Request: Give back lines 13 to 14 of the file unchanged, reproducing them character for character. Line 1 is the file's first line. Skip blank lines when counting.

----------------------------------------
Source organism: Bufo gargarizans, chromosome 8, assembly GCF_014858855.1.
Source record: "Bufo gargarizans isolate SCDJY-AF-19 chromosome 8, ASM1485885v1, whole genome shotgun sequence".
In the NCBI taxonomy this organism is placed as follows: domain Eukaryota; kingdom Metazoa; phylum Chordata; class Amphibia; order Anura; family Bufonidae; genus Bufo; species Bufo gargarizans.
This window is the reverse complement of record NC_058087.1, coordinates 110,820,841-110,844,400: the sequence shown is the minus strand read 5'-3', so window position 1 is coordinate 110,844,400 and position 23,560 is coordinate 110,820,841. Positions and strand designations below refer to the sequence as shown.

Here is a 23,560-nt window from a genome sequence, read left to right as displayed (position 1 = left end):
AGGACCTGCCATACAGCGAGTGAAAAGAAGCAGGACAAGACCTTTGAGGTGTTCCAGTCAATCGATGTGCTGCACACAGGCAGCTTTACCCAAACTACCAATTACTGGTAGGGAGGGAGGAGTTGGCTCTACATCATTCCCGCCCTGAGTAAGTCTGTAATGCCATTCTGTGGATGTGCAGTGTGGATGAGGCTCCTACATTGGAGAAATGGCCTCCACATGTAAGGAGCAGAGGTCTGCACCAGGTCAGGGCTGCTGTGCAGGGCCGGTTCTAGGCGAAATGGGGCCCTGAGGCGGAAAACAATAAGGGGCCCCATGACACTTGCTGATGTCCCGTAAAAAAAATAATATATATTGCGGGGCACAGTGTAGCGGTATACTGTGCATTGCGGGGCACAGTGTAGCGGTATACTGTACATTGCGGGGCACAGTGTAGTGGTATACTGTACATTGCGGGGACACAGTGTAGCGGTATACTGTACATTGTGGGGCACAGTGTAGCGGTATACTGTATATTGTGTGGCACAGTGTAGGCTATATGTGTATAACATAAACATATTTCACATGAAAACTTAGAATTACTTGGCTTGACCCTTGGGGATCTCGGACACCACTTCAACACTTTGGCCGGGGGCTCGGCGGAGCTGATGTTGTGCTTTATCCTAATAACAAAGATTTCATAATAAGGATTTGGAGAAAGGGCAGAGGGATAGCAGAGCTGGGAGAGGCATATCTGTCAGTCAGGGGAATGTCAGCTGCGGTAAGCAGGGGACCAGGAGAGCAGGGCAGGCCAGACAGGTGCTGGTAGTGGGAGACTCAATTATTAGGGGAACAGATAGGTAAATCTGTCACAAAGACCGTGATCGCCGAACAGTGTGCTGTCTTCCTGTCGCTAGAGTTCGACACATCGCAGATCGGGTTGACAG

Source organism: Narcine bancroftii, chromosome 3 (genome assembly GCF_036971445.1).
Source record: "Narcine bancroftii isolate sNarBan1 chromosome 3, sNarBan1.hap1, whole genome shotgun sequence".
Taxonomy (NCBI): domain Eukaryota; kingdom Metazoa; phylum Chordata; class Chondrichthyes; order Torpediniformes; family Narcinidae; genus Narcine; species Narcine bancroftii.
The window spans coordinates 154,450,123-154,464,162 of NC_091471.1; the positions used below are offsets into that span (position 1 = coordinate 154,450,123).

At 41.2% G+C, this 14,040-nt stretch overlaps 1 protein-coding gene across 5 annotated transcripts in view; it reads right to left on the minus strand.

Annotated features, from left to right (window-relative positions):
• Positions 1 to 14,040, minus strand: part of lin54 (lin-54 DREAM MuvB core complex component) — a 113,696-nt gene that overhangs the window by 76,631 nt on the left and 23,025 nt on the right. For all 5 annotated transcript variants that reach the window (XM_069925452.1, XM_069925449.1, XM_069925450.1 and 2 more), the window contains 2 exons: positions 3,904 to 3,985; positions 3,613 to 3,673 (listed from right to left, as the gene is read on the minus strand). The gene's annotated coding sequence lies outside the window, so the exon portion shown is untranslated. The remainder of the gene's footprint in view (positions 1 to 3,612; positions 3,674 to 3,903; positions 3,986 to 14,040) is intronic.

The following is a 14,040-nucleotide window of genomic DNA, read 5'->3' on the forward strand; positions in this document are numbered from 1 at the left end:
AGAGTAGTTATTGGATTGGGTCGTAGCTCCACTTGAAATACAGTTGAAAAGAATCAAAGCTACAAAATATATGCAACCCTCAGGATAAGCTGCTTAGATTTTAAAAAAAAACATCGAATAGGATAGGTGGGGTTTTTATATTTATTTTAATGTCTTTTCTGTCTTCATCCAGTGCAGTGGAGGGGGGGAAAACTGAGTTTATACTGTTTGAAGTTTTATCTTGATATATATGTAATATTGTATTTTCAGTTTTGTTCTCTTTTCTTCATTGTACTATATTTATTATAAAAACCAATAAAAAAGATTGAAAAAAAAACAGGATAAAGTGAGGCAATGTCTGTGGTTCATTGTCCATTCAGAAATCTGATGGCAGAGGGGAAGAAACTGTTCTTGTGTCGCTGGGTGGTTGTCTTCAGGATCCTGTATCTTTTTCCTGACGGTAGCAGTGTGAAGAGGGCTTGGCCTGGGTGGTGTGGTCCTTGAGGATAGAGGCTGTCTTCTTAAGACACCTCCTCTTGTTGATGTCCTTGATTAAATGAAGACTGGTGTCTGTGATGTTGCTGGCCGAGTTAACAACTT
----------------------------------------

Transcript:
• Positions 1 to 14,040, minus strand: part of lin54 (lin-54 DREAM MuvB core complex component) — a 113,696-nt gene that overhangs the window by 76,631 nt on the left and 23,025 nt on the right. For all 5 annotated transcript variants that reach the window (XM_069925452.1, XM_069925449.1, XM_069925450.1 and 2 more), the window contains 2 exons: positions 3,904 to 3,985; positions 3,613 to 3,673 (listed from right to left, as the gene is read on the minus strand). The gene's annotated coding sequence lies outside the window, so the exon portion shown is untranslated. The remainder of the gene's footprint in view (positions 1 to 3,612; positions 3,674 to 3,903; positions 3,986 to 14,040) is intronic.

The following is a 14,040-nucleotide window of genomic DNA, read 5'->3' on the forward strand; positions in this document are numbered from 1 at the left end: